Last night, I made the mistake of watching The Chronicles of Riddick, which takes the perfectly fine Aliens knock-off Pitch Black and decides its sequel should be a ponderous bore of CGI and bad set design.

I posted some about it here, on Twitter, and I posted what I think is the film’s one genuinely good scene here on my Tumblr (my other blog). Actually, that scene comes in a stretch of the film that looks like it could have been decent, and one that at least feels like it’s in any way connected to Pitch Black. But overall, the movie’s pretty lousy. I don’t think Vin Diesel is necessarily to blame for this — which is why, lord help me, I’m still holding out some small hope for the upcoming Riddick — but it’s a very bad movie. People who try to tell you it’s underrated, and there are a few, are quite wrong.

This week’s Doctor Who wasn’t terrible, though. It was surprisingly not brilliant, either, given the meaty “journey to the heart of the TARDIS” plotline, but it was decent enough. This season — or this second half of the seventh season; and therein may be part of the problem — has been kind of hit or miss, I think. I genuinely like Jenna-Louise Coleman, so I don’t think it’s quite her fault. But I feel like the show lost something, maybe just a bit of its momentum, with the loss of Amy and Rory, and it hasn’t quite regained whatever it is, whatever it needs, to regain its footing. (Had Amy and Rory’s departure not felt a little rushed, or come at the end of the season instead of the middle, I might not feel quite the same.) Still, a decent enough episode.

And then today I wrote this:

“You think darkness is your ally,” the zombie said with a shiver.

“The building is on fire,” the professor said, rubbing her forehead.

“Would you two shut up out there?” said a third voice from within. “Some of us are trying to sleep.”

The zombie and the professor eyed each other, then the professor sighed, speaking softly. “I think my metaphor still holds.”

“The building, as you call it, is always on fire,” said the zombie. He was less concerned about waking their guest, but he too had begun to whisper. “That is the nature of buildings. They are built up only to be burnt. Your problem is you think the darkness within will save the edifice without.”

“You’re mighty philosophical for a man who hungers for human flesh,” said the professor. She had had this argument with the zombie many times, and it was late, she was tired, not thinking straight. She knew the human flesh crack was low, that if he was sensitive about anything it was that. But, rubbing her forehead again, the professor wasn’t so sure that she cared.

“Sorry,” she said anyway, knowing that if she didn’t they would never get any sleep. And then in the morning, when their guest awoke…

No, she had promised herself she wouldn’t even think about that now. It had been a stupid gesture to even invite him here, stupid of him to come, no doubt, to stroll right into the lair of his two sworn enemies, but even more stupid for either of them to have let him in, for any of them to think that some good would come of this foolish exercise. She would be lucky if she survived past the morning, and there was no way that would happen if she exhausted herself debating metaphors with a dead man long into the night.

“I think we just have to agree to disagree,” she said. She could tell he was hurt. The turning had left him undead, but not unfeeling, as he was all too fond of reminding her. He felt every death, and he had not killed in several months. Yet the hunger still remained. To remind him of that need — that had been truly stupid. She needed him on her side, now more than ever, and so she did not make a habit of rubbing salt in those old wounds. “We’re both tired,” she told him.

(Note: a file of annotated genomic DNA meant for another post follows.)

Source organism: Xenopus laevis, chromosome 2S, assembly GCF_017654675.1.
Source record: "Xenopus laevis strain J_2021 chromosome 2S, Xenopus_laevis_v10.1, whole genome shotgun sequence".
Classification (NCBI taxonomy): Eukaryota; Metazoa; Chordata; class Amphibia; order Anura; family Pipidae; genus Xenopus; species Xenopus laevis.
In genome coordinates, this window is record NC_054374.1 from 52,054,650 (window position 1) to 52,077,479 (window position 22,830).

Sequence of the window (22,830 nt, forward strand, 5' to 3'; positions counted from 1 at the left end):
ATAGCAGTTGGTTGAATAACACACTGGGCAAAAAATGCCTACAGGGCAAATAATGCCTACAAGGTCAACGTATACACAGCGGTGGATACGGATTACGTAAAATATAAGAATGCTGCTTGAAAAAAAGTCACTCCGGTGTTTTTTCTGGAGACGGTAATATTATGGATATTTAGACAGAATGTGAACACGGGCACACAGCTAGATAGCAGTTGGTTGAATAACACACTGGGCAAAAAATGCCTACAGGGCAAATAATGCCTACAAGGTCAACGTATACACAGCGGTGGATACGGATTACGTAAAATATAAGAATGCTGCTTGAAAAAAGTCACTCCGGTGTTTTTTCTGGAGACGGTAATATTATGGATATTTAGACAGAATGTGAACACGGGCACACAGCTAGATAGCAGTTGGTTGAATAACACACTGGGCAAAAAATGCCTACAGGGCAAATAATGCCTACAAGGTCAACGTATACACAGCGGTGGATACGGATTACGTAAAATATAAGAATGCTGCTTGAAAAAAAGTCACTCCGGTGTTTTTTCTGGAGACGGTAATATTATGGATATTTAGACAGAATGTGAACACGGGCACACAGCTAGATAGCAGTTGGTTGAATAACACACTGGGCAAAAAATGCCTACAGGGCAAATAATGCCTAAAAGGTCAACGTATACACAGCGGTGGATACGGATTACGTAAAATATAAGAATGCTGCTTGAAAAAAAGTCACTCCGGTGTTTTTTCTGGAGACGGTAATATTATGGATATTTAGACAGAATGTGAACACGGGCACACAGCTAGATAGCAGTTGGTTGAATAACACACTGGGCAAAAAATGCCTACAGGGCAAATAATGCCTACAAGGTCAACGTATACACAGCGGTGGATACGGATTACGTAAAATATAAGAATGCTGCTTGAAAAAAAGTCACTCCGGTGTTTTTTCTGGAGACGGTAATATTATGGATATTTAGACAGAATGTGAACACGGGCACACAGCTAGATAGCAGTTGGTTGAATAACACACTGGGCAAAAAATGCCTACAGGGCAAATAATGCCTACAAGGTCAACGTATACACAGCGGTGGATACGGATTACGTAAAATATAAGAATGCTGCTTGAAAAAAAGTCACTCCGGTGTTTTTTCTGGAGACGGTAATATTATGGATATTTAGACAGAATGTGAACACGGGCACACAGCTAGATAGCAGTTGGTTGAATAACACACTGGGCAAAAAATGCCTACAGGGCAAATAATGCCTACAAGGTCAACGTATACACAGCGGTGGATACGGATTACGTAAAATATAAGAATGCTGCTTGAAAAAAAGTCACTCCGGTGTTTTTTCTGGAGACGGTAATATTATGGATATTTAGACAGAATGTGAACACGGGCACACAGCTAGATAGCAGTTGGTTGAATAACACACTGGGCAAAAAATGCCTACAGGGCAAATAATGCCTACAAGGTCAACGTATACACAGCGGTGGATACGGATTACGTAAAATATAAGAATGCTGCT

“I don’t sleep,” was all he said.

“You know what I mean,” she offered. She sighed, then added, “I didn’t mean anything by that, by what I said.”

“This is what happens,” the zombie said, slowly, softly, keeping his voice low but making sure she heard each word, “when you consort with the darkness.”

“Without the darkness,” she said, still arguing despite herself, “you and I would have nowhere to stand. That thing in there — “ and here she pointed to the tent “ — that man, he is of the light. His is the fire that burns down our buildings. His is the blinding and blistering flame that must, must be snuffed out.”

“I can still hear you both, you know,” said the third voice.

“I need to sleep,” the professor said to the zombie. “We can debate tactics in the morning. You have my word, darkness or no darkness, that I won’t try to kill him before then.”

It started with a kind of weird prompt: two quotes — I provided the second one up top — with the dialogue tags and characters added by someone else. I haven’t got a clue what’s going on in this story, but I think there’s something.

3 thoughts on “Sunday

  1. I’ve really been enjoying this (half) season of Who a lot, but I think a lot of that might be the way it’s been successfully pushing a lot of my Classic Who Fan buttons along the way.

      • That was the most obvious one, but I think every episode so far since the last hiatus has had at least some reference, large or small, back to the classic series, and there’ve been a lot of elements that, for me, have managed to evoke that pleased, nostalgic, “Oh, yeah, this is why I’ve always loved this show so much!” reaction. For me, apparently that’s entirely good enough, even if the individual plots haven’t necessarily been all that strong, taken by themselves.

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